Steps of a Business Requirements Analysis
A business requirements analysis is an overall comprehensive declaration of what the project is supposed to achieve. This is a step-by-step procedure to discover, analyze, and document the essential requirements connected to a business project.
There should be complete agreement about what the clients/end users/stakeholders want and what you are trying to achieve through the project. It is best if this is achieved in the analysis stage itself, so the project can set off in the right direction without any doubt about matching the deed to the need. The following are the steps for an optimal business requirement analysis for any project to be successful.
Know Your Stakeholders
Learn all about the sponsors/clients/stakeholders/end users of the project. It is essential to identify the sponsors who may have authority to change any decision. What their views and needs are will have a strong influence on the process. Also you should know about the intended end-users. Their input is essential. Stakeholders and end-users may be from within the company or outsiders.
Know Stakeholders’ Requirements
- You should compile an exhaustive list of the requirements of each stakeholder and end-user; you should compile all their requirements to get an overall picture.
- Give an exact picture of the limits and extent of the project to keep the requirements within the range and pertaining to the project alone.
- You can hold individual interviews as well as group discussions (requirements workshops) to discuss the requirements.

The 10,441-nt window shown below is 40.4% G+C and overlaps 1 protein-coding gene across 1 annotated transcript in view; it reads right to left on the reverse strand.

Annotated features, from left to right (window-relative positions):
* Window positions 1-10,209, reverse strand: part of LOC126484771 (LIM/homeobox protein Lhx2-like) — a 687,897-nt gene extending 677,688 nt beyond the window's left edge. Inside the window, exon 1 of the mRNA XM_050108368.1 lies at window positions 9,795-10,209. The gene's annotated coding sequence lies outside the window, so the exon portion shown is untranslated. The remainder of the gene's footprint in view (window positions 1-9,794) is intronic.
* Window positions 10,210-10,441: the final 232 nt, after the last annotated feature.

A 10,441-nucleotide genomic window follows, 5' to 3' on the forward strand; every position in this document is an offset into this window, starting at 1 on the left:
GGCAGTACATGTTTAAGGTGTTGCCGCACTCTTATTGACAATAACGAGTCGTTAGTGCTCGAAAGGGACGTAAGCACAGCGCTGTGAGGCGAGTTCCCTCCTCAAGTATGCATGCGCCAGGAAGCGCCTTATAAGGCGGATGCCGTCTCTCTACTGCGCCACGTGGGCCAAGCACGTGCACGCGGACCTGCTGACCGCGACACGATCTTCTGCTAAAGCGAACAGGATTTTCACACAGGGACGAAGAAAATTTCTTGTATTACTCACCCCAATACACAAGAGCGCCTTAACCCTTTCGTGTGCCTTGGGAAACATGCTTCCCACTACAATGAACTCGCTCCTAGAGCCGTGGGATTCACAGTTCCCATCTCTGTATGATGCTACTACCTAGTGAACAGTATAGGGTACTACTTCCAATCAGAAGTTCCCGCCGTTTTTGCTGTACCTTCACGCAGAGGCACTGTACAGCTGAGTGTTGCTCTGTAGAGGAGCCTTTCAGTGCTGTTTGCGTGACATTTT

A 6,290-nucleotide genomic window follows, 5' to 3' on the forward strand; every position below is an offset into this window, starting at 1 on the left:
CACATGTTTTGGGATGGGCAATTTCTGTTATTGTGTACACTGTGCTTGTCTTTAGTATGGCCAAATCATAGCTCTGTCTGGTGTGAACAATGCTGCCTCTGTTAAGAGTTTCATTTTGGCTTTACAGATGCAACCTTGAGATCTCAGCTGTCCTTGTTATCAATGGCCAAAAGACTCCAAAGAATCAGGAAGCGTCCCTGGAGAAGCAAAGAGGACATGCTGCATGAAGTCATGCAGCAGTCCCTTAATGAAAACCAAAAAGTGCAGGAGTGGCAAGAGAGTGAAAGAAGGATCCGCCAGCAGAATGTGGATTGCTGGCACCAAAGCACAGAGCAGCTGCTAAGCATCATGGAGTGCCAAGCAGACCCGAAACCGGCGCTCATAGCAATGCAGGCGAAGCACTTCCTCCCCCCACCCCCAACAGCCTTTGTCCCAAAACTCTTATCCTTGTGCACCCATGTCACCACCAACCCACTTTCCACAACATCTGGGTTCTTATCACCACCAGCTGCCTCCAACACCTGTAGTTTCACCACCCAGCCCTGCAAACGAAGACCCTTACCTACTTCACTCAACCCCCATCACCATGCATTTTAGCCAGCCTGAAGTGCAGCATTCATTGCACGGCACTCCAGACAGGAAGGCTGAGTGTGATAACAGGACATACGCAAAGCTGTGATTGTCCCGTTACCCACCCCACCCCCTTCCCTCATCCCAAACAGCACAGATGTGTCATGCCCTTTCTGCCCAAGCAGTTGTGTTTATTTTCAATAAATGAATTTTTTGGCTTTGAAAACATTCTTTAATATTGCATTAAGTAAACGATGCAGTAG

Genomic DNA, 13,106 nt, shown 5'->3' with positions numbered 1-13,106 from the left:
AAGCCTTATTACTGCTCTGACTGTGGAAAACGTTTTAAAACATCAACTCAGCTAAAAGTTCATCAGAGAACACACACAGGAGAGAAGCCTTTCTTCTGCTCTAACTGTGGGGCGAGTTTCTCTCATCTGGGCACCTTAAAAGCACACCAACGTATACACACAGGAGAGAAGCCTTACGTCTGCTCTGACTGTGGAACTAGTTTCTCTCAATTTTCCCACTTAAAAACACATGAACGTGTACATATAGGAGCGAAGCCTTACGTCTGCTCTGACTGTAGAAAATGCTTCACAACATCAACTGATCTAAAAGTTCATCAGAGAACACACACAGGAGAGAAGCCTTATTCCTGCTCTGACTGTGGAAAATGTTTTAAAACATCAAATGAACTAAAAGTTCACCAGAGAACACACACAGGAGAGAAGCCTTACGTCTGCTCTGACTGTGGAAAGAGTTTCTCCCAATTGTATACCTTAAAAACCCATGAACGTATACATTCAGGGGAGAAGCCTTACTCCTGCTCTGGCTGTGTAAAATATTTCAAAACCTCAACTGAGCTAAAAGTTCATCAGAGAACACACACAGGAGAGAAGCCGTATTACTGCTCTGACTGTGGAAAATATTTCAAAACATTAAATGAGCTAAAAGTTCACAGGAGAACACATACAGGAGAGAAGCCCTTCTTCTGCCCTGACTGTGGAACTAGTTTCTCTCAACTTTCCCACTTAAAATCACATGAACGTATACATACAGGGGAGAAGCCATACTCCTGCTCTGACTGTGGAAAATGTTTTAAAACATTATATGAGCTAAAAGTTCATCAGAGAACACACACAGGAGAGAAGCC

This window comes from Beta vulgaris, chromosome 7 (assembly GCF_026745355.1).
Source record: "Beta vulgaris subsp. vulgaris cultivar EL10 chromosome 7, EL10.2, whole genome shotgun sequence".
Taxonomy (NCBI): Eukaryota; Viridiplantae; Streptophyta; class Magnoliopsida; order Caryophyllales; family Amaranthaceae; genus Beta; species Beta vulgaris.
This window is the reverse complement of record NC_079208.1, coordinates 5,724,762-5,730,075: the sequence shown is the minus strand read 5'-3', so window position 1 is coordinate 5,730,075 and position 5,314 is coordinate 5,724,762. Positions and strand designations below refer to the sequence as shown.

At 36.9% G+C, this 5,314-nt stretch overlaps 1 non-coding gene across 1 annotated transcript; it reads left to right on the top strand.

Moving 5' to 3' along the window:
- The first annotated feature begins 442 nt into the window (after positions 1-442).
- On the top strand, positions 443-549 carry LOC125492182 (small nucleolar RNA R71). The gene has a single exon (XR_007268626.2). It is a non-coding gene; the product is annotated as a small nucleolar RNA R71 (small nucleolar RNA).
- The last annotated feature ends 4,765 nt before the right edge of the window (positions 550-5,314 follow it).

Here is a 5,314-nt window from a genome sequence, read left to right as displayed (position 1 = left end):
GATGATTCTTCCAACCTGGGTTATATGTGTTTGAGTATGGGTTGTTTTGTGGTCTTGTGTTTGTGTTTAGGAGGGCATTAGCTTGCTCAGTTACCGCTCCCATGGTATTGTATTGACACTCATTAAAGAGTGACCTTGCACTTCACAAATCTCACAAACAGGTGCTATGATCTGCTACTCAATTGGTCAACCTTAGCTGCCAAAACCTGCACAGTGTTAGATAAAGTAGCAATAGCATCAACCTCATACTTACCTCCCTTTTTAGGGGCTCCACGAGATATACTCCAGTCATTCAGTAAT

- There are other techniques for eliciting the requirements like use cases, prototyping, data flow diagrams, and competitor analysis. It is essential that the exact requirements of the stakeholders are established.
- Build a prototype of the project to give an exact idea of the final results of the product or project to stakeholders.
Classify the Requirements
With so many requirements on the agenda, it will make better sense to group the requirements under various categories. There can be 3-4 types, such as:
- What requirements identify with functions and components the end-users are expecting?
- What requirements identify with the operational activities that need to be done?
- What requirements identify with the technical details needed for smooth functioning?
- What may be needed for the successful completion of the project?
Analyze the Requirements
Now it is necessary to go in depth about the nature of the requirements. You should determine whether the compiled list of requirements are clear in their purpose and are pertaining to the project or the process. Is there any ambiguity inherent? Are there any contradictory interests to other issues? Is implementation of each requirement feasible?
- List all the requirements with regard to priority and relevancy to the project.
- Also try to predict the impact of any changes proposed.
- Solve the ambiguous and conflicting details that have come up.
- The final list of requirements must be clear, unambiguous, concise, feasible, and relevant to the project.
Document the Requirements
Once the requirements are completely known and the stakeholders/end-users are clear about what they want from the project, what they are going to achieve, and they have seen the prototype and are satisfied, it is time to create a document that will combine all the details and get it signed by all stakeholders/end-users and the project manager. This will be the rule book for the project. All stakeholders, end-users, project personnel, and developers should be given a copy to apprise them of the project goals.
An efficiently done business requirements analysis will enable you to pinpoint exactly what is wanted from the project and how you can achieve it. Once this is done, there will be no ambiguity about the diverse requirements/specifications connected with the project and there will be a focused and well planned execution of the project with no chance for a scope or function creep.
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